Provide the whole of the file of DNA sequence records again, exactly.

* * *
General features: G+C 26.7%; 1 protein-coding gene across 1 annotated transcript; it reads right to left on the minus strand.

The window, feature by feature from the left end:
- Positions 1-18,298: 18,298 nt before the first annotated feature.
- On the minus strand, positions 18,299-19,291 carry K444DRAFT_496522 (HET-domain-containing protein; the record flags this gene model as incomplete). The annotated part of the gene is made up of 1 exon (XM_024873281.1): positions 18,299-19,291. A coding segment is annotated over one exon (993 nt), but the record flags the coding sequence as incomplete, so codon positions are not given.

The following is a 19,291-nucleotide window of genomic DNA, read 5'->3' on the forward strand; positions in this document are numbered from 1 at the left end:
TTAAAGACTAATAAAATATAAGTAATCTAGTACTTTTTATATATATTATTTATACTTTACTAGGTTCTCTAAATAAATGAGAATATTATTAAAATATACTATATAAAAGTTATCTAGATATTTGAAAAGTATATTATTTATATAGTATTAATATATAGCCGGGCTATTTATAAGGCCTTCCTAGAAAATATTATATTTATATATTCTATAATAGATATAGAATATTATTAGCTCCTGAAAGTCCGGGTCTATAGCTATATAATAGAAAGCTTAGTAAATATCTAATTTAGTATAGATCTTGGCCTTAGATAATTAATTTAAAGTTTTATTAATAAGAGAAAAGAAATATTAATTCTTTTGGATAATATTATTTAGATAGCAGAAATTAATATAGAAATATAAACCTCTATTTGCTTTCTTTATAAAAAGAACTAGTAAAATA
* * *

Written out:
General features: G+C 26.7%; 1 protein-coding gene across 1 annotated transcript; it reads right to left on the minus strand.

The window, feature by feature from the left end:
- Positions 1-18,298: 18,298 nt before the first annotated feature.
- On the minus strand, positions 18,299-19,291 carry K444DRAFT_496522 (HET-domain-containing protein; the record flags this gene model as incomplete). The annotated part of the gene is made up of 1 exon (XM_024873281.1): positions 18,299-19,291. A coding segment is annotated over one exon (993 nt), but the record flags the coding sequence as incomplete, so codon positions are not given.

The following is a 19,291-nucleotide window of genomic DNA, read 5'->3' on the forward strand; positions in this document are numbered from 1 at the left end:
TTAAAGACTAATAAAATATAAGTAATCTAGTACTTTTTATATATATTATTTATACTTTACTAGGTTCTCTAAATAAATGAGAATATTATTAAAATATACTATATAAAAGTTATCTAGATATTTGAAAAGTATATTATTTATATAGTATTAATATATAGCCGGGCTATTTATAAGGCCTTCCTAGAAAATATTATATTTATATATTCTATAATAGATATAGAATATTATTAGCTCCTGAAAGTCCGGGTCTATAGCTATATAATAGAAAGCTTAGTAAATATCTAATTTAGTATAGATCTTGGCCTTAGATAATTAATTTAAAGTTTTATTAATAAGAGAAAAGAAATATTAATTCTTTTGGATAATATTATTTAGATAGCAGAAATTAATATAGAAATATAAACCTCTATTTGCTTTCTTTATAAAAAGAACTAGTAAAATA